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240507 VO Working with Narratives: Methodological and Theoretical Approaches (P2) (2021S)


The lecturer can invite students to a grade-relevant discussion about partial achievements. Partial achievements that are obtained by fraud or plagiarized result in the non-evaluation of the course (entry 'X' in certificate). The plagiarism software 'Turnitin' will be used for courses with continuous assessment.


Note: The time of your registration within the registration period has no effect on the allocation of places (no first come, first serve).


Language: English

Examination dates


Classes (iCal) - next class is marked with N

The course will be digital.

Monday 15.03. 13:15 - 14:45 Digital
Monday 12.04. 13:15 - 14:45 Digital
Monday 19.04. 11:30 - 14:45 Digital
Monday 26.04. 13:15 - 14:45 Digital
Monday 03.05. 13:15 - 14:45 Digital
Monday 10.05. 13:15 - 14:45 Digital
Monday 17.05. 13:15 - 14:45 Digital
Monday 31.05. 13:15 - 14:45 Digital
Monday 14.06. 13:15 - 14:45 Digital
Monday 21.06. 13:15 - 14:45 Digital


Aims, contents and method of the course

Narratives are central in the work of anthropologists. Anthropologists do not only encounter narratives but also elicit, study and (co-)create narratives, whether through ethnographic observation, by conducting interviews or through their analysis and writing of ethnographic accounts. The centrality of narratives in anthropological work asks for a closer methodological inquiry, as offered in this lecture series.

Methodological considerations will include discussions of interdisciplinary approaches such as linguistic anthropology and oral history and will investigate different methodological frameworks (such as narrative interview or conversation analysis) as well as recent ethnographic interventions like memory-guided city walks and digital and visual narrative approaches. Moreover, we will critically discuss different theoretical approaches to narrative in anthropology and neighbouring disciplines (i.e. phenomenological, evolutionary, historical approaches). Themes such as narrative and identity, narrative and temporality, or ethnography, voice and the role of the anthropologist, will be explored in different ethnographic contexts (families, migration, refuge, development, city planning, place-making).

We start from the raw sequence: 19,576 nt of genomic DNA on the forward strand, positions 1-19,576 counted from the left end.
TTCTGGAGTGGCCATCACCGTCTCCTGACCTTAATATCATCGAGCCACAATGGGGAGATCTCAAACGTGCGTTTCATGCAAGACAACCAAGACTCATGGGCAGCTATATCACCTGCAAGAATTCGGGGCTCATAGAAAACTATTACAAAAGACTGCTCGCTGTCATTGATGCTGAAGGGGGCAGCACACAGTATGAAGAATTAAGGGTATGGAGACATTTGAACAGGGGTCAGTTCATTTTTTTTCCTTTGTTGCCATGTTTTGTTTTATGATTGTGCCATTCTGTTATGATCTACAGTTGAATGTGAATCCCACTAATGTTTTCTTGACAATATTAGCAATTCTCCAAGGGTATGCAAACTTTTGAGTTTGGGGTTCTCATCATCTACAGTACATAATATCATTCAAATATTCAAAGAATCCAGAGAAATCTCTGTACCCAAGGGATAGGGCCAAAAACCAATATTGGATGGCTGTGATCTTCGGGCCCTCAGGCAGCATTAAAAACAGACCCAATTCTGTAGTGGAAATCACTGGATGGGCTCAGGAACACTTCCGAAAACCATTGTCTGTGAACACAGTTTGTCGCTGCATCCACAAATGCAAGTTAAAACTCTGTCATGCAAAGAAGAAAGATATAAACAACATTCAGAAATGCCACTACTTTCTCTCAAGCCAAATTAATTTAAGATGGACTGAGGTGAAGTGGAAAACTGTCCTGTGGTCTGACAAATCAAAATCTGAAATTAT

The lecture consists of an input lecture on the core topics (supported by ethnographic and descriptive examples) and the discussion of compulsory readings. The lecture will be online throughout, using a video-conference platform (Zoom) together with the learning platform Moodle. Exact exams modalities and compulsory literature will be announced in due time and will be uploaded on Moodle. The texts below are key reference texts, they are not identical with the compulsory readings.

Assessment and permitted materials

Written exam at the end of the semester.

Minimum requirements and assessment criteria

For a positive evaluation 60 points or more of the 100 points need to be reached.

Examination topics

Content of the lecture series, including compulsory readings.

Reading list

Key texts:
Bruner, Jerome. 1986. Actual minds, possible worlds. Cambridge, MA: Harvard University Press.
Falconi, Elisabeth & Kathryn Graber. 2019. Storytelling as narrative practice: Ethnographic approaches to the tales we tell. Brill.
Goffman, Erving. 1959. The presentation of self in everyday life. New York: Anchor Books, Doubleday.
Linde, Charlotte. 1993. Life stories: the creation of coherence. New York, Oxford: Oxford University Press.

Association in the course directory

Last modified: Fr 30.04.2021 10:08